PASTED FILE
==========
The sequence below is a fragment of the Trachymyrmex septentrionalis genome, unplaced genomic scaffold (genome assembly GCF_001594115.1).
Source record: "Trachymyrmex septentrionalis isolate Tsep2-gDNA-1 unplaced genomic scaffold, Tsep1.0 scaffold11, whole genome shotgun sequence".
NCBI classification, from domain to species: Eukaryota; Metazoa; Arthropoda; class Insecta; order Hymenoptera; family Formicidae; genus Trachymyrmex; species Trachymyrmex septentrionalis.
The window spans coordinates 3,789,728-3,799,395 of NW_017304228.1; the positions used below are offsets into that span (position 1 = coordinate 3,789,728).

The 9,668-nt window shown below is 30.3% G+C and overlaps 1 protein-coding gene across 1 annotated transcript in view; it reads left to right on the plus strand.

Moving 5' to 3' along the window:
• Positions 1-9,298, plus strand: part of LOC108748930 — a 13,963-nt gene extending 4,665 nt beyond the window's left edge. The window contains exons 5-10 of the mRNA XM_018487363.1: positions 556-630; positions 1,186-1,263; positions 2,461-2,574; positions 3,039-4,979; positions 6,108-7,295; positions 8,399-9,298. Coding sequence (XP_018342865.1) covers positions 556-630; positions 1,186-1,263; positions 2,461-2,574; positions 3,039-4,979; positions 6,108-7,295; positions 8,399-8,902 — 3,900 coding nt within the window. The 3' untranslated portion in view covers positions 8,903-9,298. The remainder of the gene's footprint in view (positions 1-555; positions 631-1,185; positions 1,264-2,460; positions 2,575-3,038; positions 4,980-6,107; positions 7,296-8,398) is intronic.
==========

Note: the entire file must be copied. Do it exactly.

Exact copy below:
The sequence below is a fragment of the Trachymyrmex septentrionalis genome, unplaced genomic scaffold (genome assembly GCF_001594115.1).
Source record: "Trachymyrmex septentrionalis isolate Tsep2-gDNA-1 unplaced genomic scaffold, Tsep1.0 scaffold11, whole genome shotgun sequence".
NCBI classification, from domain to species: Eukaryota; Metazoa; Arthropoda; class Insecta; order Hymenoptera; family Formicidae; genus Trachymyrmex; species Trachymyrmex septentrionalis.
The window spans coordinates 3,789,728-3,799,395 of NW_017304228.1; the positions used below are offsets into that span (position 1 = coordinate 3,789,728).

The 9,668-nt window shown below is 30.3% G+C and overlaps 1 protein-coding gene across 1 annotated transcript in view; it reads left to right on the plus strand.

Moving 5' to 3' along the window:
• Positions 1-9,298, plus strand: part of LOC108748930 — a 13,963-nt gene extending 4,665 nt beyond the window's left edge. The window contains exons 5-10 of the mRNA XM_018487363.1: positions 556-630; positions 1,186-1,263; positions 2,461-2,574; positions 3,039-4,979; positions 6,108-7,295; positions 8,399-9,298. Coding sequence (XP_018342865.1) covers positions 556-630; positions 1,186-1,263; positions 2,461-2,574; positions 3,039-4,979; positions 6,108-7,295; positions 8,399-8,902 — 3,900 coding nt within the window. The 3' untranslated portion in view covers positions 8,903-9,298. The remainder of the gene's footprint in view (positions 1-555; positions 631-1,185; positions 1,264-2,460; positions 2,575-3,038; positions 4,980-6,107; positions 7,296-8,398) is intronic.